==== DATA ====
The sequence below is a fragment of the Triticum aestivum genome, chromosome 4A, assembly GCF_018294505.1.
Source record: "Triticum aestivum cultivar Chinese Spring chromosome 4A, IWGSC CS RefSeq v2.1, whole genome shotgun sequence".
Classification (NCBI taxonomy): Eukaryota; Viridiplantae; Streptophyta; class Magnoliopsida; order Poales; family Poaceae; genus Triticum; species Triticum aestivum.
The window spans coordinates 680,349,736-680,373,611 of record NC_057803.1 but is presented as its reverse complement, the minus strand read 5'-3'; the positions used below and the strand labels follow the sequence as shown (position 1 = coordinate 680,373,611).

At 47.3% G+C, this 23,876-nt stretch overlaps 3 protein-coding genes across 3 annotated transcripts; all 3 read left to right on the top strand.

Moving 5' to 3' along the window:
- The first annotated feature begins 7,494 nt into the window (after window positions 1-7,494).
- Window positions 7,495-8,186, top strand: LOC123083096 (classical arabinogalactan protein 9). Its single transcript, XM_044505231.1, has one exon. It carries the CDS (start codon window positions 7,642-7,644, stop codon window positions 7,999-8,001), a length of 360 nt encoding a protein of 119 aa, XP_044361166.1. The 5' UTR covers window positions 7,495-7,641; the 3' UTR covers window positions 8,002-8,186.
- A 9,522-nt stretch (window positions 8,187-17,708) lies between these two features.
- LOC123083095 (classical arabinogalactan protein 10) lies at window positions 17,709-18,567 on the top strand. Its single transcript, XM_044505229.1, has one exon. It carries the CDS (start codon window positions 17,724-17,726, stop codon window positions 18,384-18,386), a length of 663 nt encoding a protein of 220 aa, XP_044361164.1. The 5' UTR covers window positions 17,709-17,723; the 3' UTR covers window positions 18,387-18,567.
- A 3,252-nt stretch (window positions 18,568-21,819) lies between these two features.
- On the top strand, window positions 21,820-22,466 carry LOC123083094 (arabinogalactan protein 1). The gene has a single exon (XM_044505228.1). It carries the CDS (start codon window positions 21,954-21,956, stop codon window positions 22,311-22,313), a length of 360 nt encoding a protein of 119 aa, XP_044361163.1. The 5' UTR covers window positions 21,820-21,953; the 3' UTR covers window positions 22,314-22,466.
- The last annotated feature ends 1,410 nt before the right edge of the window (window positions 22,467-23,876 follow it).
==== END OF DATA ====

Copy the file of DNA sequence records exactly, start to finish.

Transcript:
The sequence below is a fragment of the Triticum aestivum genome, chromosome 4A, assembly GCF_018294505.1.
Source record: "Triticum aestivum cultivar Chinese Spring chromosome 4A, IWGSC CS RefSeq v2.1, whole genome shotgun sequence".
Classification (NCBI taxonomy): Eukaryota; Viridiplantae; Streptophyta; class Magnoliopsida; order Poales; family Poaceae; genus Triticum; species Triticum aestivum.
The window spans coordinates 680,349,736-680,373,611 of record NC_057803.1 but is presented as its reverse complement, the minus strand read 5'-3'; the positions used below and the strand labels follow the sequence as shown (position 1 = coordinate 680,373,611).

At 47.3% G+C, this 23,876-nt stretch overlaps 3 protein-coding genes across 3 annotated transcripts; all 3 read left to right on the top strand.

Moving 5' to 3' along the window:
- The first annotated feature begins 7,494 nt into the window (after window positions 1-7,494).
- Window positions 7,495-8,186, top strand: LOC123083096 (classical arabinogalactan protein 9). Its single transcript, XM_044505231.1, has one exon. It carries the CDS (start codon window positions 7,642-7,644, stop codon window positions 7,999-8,001), a length of 360 nt encoding a protein of 119 aa, XP_044361166.1. The 5' UTR covers window positions 7,495-7,641; the 3' UTR covers window positions 8,002-8,186.
- A 9,522-nt stretch (window positions 8,187-17,708) lies between these two features.
- LOC123083095 (classical arabinogalactan protein 10) lies at window positions 17,709-18,567 on the top strand. Its single transcript, XM_044505229.1, has one exon. It carries the CDS (start codon window positions 17,724-17,726, stop codon window positions 18,384-18,386), a length of 663 nt encoding a protein of 220 aa, XP_044361164.1. The 5' UTR covers window positions 17,709-17,723; the 3' UTR covers window positions 18,387-18,567.
- A 3,252-nt stretch (window positions 18,568-21,819) lies between these two features.
- On the top strand, window positions 21,820-22,466 carry LOC123083094 (arabinogalactan protein 1). The gene has a single exon (XM_044505228.1). It carries the CDS (start codon window positions 21,954-21,956, stop codon window positions 22,311-22,313), a length of 360 nt encoding a protein of 119 aa, XP_044361163.1. The 5' UTR covers window positions 21,820-21,953; the 3' UTR covers window positions 22,314-22,466.
- The last annotated feature ends 1,410 nt before the right edge of the window (window positions 22,467-23,876 follow it).